ENNEAD (enʹē adʹ) – n. group or set of nine (books, gods, etc.).
Although the term is generally applied to groups of gods, our modern dictionary(ies) define ennead as any collection of nine – deities, things, persons, books, what-have-you. In mathematics it’s the sum of or the number nine.
Exploring Enneads in literary circles, you’ll also find reference to ancient philosopher, Plotinus’s writings, which were organized into fifty-four treatises in groups of nine, edited and compiled by his student, Porphyry (c. 270 AD).
In modern terms however, probably the most infamous ennead is The Beatles’ eerie loop intoning “Number 9” in the song, “Revolution 9” … do you know which album it appeared on?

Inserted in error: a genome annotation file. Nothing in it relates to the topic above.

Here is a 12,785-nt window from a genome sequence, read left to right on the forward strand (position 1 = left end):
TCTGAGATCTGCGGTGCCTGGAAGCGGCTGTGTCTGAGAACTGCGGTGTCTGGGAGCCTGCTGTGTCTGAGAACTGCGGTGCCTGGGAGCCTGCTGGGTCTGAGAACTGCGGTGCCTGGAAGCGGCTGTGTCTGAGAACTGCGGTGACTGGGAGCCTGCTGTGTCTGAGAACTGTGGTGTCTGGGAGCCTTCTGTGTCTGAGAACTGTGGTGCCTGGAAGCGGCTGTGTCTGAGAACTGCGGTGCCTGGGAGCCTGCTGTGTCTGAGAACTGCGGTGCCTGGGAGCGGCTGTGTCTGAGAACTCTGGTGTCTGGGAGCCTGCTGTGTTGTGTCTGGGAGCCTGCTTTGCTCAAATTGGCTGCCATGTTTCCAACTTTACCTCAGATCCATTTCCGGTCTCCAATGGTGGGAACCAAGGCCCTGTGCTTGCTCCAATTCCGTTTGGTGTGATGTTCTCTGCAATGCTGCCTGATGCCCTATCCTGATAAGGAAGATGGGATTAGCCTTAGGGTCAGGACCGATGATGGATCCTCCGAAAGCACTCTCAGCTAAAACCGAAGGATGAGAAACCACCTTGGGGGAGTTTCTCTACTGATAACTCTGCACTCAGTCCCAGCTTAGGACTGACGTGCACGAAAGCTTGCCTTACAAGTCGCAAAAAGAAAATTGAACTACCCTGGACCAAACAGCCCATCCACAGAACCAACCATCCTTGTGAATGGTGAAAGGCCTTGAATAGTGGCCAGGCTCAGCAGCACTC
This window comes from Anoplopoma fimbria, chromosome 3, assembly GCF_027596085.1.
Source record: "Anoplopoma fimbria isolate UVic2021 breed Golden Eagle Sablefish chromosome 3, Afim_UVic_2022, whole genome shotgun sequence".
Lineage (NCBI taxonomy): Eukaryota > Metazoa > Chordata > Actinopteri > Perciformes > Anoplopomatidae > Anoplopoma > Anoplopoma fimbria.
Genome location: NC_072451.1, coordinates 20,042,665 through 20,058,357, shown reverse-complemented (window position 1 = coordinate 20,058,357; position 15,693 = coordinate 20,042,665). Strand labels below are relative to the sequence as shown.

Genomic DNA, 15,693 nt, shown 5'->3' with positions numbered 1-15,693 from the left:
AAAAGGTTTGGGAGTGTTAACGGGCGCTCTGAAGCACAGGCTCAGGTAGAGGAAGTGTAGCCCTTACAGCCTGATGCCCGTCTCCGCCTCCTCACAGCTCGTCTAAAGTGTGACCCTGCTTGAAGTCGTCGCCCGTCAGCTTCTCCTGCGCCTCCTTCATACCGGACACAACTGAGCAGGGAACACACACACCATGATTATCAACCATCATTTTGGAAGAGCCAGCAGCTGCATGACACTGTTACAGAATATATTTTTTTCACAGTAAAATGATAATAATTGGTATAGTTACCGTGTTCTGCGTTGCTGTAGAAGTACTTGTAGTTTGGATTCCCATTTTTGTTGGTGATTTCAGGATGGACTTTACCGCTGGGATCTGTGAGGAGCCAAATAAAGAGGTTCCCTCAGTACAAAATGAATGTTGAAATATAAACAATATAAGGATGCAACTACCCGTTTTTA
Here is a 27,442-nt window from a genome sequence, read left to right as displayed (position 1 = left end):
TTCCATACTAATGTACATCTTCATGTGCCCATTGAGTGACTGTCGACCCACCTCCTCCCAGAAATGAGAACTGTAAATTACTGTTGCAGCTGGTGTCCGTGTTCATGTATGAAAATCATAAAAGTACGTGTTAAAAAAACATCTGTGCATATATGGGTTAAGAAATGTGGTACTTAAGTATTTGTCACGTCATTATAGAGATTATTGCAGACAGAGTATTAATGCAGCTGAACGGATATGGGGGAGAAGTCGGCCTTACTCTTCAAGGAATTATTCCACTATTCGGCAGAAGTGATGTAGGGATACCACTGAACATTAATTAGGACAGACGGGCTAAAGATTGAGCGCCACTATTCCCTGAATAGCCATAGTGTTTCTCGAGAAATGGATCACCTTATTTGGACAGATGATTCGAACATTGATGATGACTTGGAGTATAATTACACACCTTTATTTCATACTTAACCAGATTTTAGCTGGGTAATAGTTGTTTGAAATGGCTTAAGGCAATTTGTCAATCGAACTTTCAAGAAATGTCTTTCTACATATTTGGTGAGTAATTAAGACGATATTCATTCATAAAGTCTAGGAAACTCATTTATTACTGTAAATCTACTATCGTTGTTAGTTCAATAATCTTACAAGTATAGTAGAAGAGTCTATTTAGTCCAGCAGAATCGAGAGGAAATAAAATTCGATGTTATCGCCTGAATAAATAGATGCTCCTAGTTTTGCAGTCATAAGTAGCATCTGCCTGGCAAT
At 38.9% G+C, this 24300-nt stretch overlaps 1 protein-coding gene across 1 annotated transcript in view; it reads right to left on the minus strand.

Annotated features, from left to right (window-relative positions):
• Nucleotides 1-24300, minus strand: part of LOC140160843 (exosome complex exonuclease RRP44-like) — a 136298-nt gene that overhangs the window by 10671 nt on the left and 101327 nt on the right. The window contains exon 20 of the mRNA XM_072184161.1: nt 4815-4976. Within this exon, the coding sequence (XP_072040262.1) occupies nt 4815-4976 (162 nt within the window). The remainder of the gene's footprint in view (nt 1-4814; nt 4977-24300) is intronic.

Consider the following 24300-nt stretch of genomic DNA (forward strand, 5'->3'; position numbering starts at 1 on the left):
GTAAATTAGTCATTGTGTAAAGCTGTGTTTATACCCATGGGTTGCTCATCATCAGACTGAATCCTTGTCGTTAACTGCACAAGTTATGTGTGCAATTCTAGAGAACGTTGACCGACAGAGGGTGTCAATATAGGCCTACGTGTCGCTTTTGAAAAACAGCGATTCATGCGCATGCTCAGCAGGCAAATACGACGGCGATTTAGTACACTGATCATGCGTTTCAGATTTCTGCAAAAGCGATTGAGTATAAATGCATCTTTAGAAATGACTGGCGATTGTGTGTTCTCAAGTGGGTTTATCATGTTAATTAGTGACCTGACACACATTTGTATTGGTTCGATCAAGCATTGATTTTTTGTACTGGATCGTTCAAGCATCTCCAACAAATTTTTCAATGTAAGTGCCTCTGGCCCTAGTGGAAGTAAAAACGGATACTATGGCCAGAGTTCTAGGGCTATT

The mysterious recording was featured on the Fab Four’s ninth and era-avant-garde self-titled album, The Beatles, released November 22, 1968. "Revolution 9" was their longest recording, at eight minutes and fifteen seconds.
Lennon reportedly dubbed the experimental song “The music of the future.” At the time however, rumors and shock swirled around the controversial song and album, with comments at the time, ranging from blasphemous to high praise for innovative creativity.
Of course, now we herald “Revolution 9” and the “White Album” (as it was popularly called) as defining compositions for Rock and Roll and The Beatles.
Enjoy a look at the vintage KFRC/San Francisco Big 610 radio survey from November 20, 1968. The special survey lists all 30 songs on the album. That’s three enneads + three!